Sharmin Akter, a school teacher from the Wari area of Dhaka has long cherished a dream to become a homeowner in the capital since her marriage with Riadh.
Even after being together for more than a decade, Sharmin and Riadh's dream of owning a flat remains unfulfilled.
"We spend a large portion of our income on rent. Buying a flat seems impossible even if we save money for it. By the time we save enough money, the price of the flat increases. We do not have the confidence to get a loan," said Sharmin.
"It hurts to remember that there is no place we can call our own," she added.
Like Sharmin, buying a flat is an unfulfilled dream for most people in the lower and middle-income groups. Data from the Consumers Association of Bangladesh reveals that around 80 percent of the 1.8 crore Dhaka city residents live in rented homes.
Owning a home in Dhaka is out of reach for most of them.
The Consumers Association of Bangladesh's President Ghulam Rahman blamed the high price of plots and flats on high building construction costs and ever-increasing house rent.
He said, "House rent has increased around three-fold in the city in the past 15 years. At least 80 percent of the residents spend 60 percent of their income on rent, as a result they cannot save money to buy flats.
"The price of plots and flats increased five to seven fold in the past three decades."
According to the consumers association, the price of flats has increased by 390 percent in the past 18 years from 2000 to 2018. The price increased by 8.83 percent in 2017 and 9.91 percent in 2018.
However, several real estate businessmen claim that the price of flats increased four to six times in the past 18 years, and plot prices went up even more compared to that of flats.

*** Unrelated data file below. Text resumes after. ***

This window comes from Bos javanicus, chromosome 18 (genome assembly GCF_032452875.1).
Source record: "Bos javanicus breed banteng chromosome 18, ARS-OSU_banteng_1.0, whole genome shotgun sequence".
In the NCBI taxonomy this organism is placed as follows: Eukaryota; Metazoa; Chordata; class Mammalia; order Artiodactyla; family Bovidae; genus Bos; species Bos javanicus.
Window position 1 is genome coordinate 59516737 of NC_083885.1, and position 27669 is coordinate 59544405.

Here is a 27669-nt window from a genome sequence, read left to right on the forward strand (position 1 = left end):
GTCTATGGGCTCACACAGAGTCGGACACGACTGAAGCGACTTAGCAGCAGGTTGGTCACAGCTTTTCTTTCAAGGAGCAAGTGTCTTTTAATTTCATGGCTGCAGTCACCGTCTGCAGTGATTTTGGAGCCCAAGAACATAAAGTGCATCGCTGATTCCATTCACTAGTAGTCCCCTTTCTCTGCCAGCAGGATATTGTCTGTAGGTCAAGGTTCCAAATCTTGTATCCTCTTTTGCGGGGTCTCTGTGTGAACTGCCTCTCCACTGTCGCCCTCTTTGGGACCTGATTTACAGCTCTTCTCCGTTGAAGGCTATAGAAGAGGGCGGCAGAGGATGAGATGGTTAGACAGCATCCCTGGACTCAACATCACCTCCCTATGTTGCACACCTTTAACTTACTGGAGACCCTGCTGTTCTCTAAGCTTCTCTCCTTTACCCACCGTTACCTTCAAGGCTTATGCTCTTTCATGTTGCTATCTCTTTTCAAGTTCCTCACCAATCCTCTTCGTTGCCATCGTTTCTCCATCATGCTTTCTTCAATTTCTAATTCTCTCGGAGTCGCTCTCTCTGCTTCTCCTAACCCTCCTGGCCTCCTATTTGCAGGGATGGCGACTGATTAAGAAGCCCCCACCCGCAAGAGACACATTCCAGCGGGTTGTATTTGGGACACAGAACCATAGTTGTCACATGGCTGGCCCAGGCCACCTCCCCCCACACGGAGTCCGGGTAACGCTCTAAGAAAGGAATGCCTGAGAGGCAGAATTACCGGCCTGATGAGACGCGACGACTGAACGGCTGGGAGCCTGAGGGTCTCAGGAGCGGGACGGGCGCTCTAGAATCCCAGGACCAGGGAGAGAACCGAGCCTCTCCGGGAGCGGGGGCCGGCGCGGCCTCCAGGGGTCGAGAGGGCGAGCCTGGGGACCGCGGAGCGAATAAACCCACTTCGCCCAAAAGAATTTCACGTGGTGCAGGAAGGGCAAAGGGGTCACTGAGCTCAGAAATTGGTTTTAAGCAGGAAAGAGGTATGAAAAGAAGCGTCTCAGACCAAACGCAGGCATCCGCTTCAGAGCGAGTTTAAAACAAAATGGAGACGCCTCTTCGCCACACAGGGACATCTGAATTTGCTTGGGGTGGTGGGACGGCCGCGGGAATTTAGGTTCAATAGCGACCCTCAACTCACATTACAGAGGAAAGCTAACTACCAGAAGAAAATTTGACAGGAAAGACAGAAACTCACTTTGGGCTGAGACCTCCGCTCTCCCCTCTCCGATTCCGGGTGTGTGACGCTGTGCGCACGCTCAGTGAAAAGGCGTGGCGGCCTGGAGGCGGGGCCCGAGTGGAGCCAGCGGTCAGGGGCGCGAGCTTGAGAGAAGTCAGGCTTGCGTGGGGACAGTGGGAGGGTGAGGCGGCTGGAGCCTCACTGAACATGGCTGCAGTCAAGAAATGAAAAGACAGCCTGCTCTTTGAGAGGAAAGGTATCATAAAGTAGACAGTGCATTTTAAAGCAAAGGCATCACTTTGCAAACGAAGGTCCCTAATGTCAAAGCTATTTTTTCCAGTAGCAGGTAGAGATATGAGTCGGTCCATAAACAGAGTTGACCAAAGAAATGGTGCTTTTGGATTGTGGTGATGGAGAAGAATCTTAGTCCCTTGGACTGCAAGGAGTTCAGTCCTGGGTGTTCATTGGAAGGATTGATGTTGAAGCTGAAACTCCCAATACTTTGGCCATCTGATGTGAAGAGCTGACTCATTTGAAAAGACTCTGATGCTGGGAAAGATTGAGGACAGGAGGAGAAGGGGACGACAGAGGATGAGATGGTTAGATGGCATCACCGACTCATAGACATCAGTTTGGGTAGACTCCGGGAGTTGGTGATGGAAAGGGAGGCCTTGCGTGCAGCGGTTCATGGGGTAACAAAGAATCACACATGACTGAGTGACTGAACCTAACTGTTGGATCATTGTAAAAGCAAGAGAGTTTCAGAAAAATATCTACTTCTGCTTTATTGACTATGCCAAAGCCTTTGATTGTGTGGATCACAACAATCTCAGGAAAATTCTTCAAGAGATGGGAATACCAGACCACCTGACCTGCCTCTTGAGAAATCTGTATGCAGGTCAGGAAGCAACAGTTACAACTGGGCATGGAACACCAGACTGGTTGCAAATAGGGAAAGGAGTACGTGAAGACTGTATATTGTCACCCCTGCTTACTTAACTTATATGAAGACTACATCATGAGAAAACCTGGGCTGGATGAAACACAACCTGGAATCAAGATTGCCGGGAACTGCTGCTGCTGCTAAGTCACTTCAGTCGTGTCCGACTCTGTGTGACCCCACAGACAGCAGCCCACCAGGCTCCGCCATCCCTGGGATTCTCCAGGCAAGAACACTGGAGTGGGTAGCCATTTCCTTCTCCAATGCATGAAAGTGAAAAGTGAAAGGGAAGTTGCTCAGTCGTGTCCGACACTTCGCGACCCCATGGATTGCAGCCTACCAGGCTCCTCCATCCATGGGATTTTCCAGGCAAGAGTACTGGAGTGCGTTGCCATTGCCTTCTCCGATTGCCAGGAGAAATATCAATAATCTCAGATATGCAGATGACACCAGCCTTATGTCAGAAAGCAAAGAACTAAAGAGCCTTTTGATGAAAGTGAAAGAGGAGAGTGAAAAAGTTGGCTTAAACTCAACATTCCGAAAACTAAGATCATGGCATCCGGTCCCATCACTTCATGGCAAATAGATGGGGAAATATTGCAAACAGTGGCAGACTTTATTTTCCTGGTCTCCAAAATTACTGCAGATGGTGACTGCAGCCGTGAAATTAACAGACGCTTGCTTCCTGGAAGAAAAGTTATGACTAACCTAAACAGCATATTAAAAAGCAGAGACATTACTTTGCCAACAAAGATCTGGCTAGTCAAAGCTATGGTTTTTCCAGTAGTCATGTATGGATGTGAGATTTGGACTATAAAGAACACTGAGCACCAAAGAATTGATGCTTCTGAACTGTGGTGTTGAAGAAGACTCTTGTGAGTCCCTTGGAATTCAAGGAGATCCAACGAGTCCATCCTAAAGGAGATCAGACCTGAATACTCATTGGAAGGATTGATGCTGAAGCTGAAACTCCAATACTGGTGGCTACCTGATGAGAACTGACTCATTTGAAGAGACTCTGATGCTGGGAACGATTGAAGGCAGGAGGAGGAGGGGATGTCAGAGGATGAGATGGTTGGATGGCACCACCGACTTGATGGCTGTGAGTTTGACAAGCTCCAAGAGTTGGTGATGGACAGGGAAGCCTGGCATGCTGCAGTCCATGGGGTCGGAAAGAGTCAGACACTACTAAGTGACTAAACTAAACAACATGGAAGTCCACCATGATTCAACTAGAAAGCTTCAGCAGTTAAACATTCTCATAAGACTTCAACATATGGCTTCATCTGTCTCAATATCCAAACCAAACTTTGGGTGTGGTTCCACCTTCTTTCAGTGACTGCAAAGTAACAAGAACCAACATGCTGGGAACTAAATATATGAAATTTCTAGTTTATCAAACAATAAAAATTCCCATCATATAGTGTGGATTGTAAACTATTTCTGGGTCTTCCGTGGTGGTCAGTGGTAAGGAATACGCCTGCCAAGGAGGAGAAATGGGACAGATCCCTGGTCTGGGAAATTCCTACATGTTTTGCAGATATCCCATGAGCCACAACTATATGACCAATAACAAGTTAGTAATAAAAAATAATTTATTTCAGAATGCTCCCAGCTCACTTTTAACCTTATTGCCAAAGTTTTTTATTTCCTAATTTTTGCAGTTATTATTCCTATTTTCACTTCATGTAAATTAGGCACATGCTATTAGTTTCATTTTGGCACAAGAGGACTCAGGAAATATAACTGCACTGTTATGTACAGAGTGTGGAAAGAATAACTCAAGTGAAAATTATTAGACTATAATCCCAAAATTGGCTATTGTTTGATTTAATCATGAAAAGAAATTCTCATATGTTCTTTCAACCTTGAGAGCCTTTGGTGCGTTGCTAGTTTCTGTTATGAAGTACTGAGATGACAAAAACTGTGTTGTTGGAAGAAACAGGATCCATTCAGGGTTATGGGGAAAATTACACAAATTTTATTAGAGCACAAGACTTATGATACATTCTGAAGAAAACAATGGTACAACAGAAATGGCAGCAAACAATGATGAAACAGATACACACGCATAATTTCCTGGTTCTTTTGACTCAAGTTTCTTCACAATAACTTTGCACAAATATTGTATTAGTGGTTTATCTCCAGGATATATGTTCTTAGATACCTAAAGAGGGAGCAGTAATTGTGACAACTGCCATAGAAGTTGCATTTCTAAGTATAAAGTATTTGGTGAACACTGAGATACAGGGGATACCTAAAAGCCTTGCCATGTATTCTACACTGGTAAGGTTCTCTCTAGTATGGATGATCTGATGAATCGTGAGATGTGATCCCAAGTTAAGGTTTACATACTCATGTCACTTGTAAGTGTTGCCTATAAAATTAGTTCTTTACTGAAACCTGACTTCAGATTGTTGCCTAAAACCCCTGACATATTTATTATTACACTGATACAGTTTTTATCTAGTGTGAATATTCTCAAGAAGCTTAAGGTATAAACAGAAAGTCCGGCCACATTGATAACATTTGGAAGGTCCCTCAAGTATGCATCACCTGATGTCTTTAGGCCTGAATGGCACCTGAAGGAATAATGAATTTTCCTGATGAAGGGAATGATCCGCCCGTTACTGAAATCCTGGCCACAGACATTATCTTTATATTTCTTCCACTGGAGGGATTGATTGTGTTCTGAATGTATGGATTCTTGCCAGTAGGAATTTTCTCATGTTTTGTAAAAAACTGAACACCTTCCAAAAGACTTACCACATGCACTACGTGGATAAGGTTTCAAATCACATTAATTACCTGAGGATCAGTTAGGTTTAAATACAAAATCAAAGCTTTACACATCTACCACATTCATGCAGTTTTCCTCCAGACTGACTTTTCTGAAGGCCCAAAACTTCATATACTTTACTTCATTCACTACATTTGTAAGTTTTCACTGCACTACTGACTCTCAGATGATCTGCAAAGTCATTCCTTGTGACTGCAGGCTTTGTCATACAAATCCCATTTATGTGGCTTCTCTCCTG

Why do flat and plot prices increase in Dhaka?
Several analysts said Dhaka's shortage of housing and the government's lack of initiatives are behind the increasing price of plots and flats in the city.
Data from the National Population Research and Training Institute reveals that the population of Dhaka is now around 1.8 crore, but there are only around 3.1 lakh holdings in the city.
Approximately 15.5 lakh people live in their own homes in Dhaka, while more than 90 percent are renters.
According to the Bangladesh Bureau of Statistics, the population of Dhaka increases by an average of 1,418 people every day, which is about 5 lakh people every year.
The Rajdhani Unnayan Kartripakkha (Rajuk) approves the design of around 2,500 new buildings every year.
If, on average, these buildings have six floors and two units per floor, then around 30,000 new flats are being built in Dhaka every year. If five people on average live on each floor, then around 1.5 lakh people are being housed in those flats every year, according to the bureau.
The large difference between supply and demand is quite obvious, which in turn contributes to the skyrocketing price of plots and flats in Dhaka.